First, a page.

(p. B1) The college dropout-turned-entrepreneur is a staple of Silicon Valley mythology. Steve Jobs, Bill Gates and Mark Zuckerberg all left college.
In their day, those founders were very unusual. But a lot has changed since 2005, when Mr. Zuckerberg left Harvard. The new crop of dropouts has grown up with the Internet and smartphones. The tools to create new technology are more accessible. The cost to start a company has plunged, while the options for raising money have multiplied.
Moreover, the path isn’t as lonely.
. . .
Not long ago, dropping out of school to start a company was considered risky. For this generation, it is a badge of honor, evidence of ambition and focus. Very few dropouts become tycoons, but “failure” today often means going back to school or taking a six-figure job at a big tech company.
. . .
(p. B5) There are no hard numbers on the dropout trend, but applicants for the Thiel Fellowship tripled in the most recent year; the fellowship won’t disclose numbers.
. . .
It has tapped 82 fellows in the past five years.
“I don’t think college is always bad, but our society seems to think college is always good, for everyone, at any cost–and that is what we have to question,” says Mr. Thiel, a co-founder of PayPal and an early investor in Facebook.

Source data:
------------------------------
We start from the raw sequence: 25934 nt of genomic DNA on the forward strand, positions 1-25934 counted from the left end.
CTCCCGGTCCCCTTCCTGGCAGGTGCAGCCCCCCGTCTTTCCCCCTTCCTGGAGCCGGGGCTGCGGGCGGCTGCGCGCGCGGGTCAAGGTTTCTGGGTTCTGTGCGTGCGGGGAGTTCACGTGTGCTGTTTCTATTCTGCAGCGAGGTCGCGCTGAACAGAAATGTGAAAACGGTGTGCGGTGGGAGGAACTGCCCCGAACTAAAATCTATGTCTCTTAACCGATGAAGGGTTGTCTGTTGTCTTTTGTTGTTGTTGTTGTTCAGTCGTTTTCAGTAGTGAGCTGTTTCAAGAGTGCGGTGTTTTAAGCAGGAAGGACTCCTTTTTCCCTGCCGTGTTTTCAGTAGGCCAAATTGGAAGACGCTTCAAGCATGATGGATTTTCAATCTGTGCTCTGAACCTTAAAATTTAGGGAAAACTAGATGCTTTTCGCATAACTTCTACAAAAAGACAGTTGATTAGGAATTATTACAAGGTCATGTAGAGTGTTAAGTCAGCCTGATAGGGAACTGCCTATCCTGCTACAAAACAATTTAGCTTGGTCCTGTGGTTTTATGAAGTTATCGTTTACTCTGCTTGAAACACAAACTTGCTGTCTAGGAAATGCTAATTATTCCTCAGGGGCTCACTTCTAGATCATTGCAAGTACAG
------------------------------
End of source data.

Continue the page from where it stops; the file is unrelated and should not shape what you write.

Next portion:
Of the 43 fellows in the initial classes of 2011 and 2012, 26 didn’t return to school and continued to work on startups or independent projects. Five went to work for large tech firms, including a few through acquisitions. The remaining 12 went back to school.
Mr. Thiel says companies started by the fellows have raised $73 million, a record that he says has attracted additional applicants. He says fellows “learned far more than they would have in college.”
For the full story, see:
DAISUKE WAKABAYASHI. “College Dropouts Thrive in Tech.” The Wall Street Journal (Thurs., June 4, 2015): B1 & B10.
(Note: ellipses added. The phrase “the fellowship won’t disclose numbers” was in the online, but not the print, version of the article.)
(Note: the online version of the article has the date June 3, 2015, and has the title “College Dropouts Thrive in Tech.”)